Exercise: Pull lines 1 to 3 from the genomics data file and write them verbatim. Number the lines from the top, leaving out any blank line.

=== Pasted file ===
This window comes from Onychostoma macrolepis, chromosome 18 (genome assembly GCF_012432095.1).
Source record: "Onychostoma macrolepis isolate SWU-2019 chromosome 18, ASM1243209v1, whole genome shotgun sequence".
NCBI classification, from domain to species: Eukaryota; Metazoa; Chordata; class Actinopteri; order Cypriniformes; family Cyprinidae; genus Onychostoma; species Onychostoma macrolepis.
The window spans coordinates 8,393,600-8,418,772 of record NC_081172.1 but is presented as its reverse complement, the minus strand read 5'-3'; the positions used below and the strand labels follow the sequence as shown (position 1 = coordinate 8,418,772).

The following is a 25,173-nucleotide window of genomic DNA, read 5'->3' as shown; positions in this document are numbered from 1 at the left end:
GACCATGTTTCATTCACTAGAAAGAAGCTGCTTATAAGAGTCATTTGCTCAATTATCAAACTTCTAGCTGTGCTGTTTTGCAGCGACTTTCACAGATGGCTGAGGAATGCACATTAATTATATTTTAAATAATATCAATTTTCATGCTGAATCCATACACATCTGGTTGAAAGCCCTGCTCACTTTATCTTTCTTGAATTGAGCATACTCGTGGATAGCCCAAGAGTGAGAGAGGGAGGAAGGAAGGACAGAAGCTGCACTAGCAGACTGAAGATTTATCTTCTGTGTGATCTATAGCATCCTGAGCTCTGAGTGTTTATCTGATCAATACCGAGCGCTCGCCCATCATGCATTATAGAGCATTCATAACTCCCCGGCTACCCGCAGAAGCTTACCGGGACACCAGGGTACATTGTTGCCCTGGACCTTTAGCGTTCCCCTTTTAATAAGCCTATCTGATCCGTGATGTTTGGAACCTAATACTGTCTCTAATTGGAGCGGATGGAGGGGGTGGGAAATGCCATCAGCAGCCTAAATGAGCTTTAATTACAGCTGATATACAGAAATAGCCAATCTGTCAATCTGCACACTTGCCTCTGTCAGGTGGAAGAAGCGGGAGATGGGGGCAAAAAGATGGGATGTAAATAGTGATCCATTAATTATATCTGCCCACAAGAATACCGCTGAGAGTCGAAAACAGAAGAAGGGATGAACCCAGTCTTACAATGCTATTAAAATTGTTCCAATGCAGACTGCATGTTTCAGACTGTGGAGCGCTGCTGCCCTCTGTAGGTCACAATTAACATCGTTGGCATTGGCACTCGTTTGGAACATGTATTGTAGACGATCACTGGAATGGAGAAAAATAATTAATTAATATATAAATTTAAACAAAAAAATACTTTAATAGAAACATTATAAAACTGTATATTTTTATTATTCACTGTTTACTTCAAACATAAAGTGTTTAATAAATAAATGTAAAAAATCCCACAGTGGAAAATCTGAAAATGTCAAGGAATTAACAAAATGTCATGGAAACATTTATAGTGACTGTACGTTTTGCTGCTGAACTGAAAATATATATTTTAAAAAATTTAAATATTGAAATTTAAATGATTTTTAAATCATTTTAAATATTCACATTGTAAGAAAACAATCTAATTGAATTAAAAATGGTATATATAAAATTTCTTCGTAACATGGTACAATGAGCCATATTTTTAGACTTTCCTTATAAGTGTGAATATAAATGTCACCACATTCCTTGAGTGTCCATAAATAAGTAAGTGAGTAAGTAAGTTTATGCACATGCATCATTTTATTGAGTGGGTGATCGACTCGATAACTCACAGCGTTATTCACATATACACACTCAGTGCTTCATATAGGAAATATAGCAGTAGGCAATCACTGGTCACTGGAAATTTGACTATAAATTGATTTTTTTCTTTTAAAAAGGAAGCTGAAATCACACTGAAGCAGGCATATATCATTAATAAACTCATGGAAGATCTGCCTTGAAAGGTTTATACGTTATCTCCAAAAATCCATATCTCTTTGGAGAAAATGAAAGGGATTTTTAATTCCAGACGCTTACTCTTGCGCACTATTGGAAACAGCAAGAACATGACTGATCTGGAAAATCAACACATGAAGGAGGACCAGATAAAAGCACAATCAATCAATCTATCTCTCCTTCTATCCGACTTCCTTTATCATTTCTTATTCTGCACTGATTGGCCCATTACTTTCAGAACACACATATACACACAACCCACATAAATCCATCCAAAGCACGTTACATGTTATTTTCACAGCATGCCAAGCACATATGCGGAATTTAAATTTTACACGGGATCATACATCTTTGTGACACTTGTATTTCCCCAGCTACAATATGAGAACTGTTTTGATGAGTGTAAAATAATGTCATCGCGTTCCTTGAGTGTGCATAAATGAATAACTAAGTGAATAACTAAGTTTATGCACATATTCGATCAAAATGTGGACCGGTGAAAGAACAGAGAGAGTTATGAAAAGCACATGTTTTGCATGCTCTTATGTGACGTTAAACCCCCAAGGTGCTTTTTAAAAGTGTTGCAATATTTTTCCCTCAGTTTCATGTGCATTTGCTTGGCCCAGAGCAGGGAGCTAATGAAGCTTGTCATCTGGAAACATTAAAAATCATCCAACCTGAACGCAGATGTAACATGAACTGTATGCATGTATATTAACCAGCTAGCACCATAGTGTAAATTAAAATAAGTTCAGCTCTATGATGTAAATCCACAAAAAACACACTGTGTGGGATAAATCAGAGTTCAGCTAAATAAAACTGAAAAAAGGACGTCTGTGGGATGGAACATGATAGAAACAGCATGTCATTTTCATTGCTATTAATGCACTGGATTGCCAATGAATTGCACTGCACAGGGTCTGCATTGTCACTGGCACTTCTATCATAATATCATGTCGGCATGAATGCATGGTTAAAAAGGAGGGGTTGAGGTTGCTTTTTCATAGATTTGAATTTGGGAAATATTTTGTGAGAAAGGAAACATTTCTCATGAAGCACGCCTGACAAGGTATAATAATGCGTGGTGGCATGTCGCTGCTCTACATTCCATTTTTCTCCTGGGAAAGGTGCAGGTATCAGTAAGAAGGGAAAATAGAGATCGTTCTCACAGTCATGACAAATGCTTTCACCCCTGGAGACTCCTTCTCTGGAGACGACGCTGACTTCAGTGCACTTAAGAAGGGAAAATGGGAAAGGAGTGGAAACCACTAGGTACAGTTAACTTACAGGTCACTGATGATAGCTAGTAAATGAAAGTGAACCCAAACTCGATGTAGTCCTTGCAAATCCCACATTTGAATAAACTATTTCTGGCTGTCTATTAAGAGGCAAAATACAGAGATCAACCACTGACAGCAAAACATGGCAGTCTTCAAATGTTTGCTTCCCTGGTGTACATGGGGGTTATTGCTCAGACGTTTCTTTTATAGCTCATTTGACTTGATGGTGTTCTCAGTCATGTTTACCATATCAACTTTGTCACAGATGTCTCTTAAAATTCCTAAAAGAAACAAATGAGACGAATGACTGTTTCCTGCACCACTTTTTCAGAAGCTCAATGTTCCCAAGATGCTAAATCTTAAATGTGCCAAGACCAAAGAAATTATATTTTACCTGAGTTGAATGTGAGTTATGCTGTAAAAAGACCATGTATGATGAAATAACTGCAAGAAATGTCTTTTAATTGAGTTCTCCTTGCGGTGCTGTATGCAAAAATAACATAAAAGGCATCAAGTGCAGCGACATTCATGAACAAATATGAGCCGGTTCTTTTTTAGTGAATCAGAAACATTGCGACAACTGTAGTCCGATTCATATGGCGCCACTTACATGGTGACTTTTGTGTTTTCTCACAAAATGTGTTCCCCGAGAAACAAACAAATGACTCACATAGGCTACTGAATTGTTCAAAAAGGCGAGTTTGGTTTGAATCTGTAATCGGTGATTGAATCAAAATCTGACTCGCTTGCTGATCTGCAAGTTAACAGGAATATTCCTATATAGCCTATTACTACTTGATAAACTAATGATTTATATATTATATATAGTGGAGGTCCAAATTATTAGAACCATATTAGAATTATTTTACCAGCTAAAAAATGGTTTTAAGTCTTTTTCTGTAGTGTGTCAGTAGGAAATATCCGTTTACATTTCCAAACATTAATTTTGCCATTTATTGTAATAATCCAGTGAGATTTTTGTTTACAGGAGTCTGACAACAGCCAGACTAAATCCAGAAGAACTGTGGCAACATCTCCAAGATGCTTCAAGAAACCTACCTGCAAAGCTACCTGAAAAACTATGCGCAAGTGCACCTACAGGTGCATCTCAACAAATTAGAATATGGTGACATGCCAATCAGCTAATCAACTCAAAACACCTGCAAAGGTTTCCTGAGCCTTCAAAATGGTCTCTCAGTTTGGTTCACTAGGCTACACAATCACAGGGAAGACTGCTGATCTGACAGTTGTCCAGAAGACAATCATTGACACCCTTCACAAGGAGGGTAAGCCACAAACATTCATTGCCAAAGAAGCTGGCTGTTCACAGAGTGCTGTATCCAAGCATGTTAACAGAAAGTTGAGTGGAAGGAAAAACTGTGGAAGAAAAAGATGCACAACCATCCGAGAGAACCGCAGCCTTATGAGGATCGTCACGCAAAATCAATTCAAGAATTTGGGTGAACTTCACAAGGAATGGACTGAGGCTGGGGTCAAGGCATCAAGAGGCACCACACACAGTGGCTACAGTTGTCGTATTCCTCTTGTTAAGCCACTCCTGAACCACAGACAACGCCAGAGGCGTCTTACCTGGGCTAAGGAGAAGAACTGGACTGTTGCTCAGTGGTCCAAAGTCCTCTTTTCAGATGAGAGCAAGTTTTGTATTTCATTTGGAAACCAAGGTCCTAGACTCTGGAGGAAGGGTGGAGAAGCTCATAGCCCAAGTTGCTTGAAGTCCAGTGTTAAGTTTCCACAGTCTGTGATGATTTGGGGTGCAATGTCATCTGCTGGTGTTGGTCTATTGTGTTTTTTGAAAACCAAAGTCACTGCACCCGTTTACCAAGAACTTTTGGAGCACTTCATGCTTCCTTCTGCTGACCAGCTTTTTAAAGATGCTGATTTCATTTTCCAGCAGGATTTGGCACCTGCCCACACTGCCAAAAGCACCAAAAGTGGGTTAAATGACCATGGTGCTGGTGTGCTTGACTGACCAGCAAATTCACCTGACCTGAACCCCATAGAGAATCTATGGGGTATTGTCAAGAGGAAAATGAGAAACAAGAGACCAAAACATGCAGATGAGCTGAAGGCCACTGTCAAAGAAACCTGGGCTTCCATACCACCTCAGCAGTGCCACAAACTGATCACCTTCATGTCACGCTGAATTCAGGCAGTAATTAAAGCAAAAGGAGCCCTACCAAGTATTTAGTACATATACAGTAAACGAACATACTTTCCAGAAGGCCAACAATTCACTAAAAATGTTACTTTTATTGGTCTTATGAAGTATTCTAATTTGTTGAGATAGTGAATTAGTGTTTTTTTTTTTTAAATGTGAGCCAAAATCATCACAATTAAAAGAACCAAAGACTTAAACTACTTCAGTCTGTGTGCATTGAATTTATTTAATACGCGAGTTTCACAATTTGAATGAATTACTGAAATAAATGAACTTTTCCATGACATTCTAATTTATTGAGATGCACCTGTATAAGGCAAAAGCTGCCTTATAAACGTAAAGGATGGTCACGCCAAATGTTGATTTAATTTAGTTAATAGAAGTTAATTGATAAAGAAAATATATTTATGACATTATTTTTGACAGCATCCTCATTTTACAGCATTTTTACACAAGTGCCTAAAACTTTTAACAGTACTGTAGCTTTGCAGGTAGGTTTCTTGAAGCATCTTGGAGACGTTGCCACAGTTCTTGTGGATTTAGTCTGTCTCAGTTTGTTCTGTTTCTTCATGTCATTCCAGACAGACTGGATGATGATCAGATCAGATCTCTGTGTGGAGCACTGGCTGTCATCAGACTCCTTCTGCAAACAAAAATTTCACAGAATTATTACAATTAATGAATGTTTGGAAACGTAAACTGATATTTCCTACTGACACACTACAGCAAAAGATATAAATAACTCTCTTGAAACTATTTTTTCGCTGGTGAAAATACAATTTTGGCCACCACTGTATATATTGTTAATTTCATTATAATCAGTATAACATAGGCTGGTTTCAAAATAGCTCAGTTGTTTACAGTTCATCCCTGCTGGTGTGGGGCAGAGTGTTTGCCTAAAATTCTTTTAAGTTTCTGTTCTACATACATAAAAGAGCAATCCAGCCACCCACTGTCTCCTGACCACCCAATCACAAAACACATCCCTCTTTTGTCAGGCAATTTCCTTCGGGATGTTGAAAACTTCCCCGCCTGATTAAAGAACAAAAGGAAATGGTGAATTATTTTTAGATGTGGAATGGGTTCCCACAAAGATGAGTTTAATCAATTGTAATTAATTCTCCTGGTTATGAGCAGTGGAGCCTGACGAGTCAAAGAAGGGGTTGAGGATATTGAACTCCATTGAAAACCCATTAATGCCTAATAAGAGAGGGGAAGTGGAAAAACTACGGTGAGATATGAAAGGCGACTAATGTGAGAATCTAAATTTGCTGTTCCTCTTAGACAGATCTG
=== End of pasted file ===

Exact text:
This window comes from Onychostoma macrolepis, chromosome 18 (genome assembly GCF_012432095.1).
Source record: "Onychostoma macrolepis isolate SWU-2019 chromosome 18, ASM1243209v1, whole genome shotgun sequence".
NCBI classification, from domain to species: Eukaryota; Metazoa; Chordata; class Actinopteri; order Cypriniformes; family Cyprinidae; genus Onychostoma; species Onychostoma macrolepis.